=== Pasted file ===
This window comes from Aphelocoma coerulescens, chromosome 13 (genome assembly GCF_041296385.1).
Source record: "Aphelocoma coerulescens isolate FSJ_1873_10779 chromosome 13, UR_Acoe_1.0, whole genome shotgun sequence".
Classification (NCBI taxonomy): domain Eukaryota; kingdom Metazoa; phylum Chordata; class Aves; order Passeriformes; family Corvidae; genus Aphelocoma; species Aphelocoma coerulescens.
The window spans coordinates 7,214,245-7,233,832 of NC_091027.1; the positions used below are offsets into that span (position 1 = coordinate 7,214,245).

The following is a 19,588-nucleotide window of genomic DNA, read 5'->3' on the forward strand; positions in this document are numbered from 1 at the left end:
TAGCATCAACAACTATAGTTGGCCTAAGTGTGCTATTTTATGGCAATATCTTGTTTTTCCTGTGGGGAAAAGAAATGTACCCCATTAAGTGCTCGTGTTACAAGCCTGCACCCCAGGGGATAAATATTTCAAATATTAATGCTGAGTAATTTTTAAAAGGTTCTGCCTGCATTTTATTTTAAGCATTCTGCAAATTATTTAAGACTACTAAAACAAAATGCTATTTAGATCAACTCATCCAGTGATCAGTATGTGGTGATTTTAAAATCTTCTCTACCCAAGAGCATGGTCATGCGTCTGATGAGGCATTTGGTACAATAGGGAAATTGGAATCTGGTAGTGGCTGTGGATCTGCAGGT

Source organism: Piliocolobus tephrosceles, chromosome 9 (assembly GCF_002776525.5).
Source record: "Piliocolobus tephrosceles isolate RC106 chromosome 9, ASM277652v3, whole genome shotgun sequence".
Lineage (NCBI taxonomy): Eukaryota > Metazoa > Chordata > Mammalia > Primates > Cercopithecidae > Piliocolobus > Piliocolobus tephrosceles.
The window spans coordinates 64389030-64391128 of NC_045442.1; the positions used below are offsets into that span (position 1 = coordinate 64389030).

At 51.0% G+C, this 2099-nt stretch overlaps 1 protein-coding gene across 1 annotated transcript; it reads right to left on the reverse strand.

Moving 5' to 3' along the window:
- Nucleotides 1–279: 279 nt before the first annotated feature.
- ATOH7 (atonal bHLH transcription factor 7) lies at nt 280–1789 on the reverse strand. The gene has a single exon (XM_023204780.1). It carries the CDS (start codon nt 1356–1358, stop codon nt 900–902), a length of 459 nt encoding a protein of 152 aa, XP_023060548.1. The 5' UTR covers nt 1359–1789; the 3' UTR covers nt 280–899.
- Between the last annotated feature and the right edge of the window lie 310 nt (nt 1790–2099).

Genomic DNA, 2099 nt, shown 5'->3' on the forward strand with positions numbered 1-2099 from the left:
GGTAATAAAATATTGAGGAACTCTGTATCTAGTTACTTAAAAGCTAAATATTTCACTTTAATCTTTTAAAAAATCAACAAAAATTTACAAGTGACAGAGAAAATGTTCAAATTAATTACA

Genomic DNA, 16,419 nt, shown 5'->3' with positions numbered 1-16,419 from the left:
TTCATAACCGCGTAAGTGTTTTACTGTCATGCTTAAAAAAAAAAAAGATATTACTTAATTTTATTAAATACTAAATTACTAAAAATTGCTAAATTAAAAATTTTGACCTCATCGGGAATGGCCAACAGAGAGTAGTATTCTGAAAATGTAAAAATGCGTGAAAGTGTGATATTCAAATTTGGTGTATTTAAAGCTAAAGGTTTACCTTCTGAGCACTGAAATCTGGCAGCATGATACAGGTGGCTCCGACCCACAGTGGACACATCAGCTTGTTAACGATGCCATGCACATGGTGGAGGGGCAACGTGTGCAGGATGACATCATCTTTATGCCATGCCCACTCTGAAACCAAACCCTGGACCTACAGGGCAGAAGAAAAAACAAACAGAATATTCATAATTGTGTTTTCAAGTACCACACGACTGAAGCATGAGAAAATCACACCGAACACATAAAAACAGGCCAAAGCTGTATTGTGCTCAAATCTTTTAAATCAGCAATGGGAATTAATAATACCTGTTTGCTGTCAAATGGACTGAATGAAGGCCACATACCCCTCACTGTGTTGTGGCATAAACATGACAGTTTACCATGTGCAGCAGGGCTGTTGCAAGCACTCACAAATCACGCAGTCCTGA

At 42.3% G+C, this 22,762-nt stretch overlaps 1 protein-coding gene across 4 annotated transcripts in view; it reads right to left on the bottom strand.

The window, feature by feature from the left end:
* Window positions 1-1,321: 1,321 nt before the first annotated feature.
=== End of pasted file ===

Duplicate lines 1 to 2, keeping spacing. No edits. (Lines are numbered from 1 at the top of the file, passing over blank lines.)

This window comes from Aphelocoma coerulescens, chromosome 13 (genome assembly GCF_041296385.1).
Source record: "Aphelocoma coerulescens isolate FSJ_1873_10779 chromosome 13, UR_Acoe_1.0, whole genome shotgun sequence".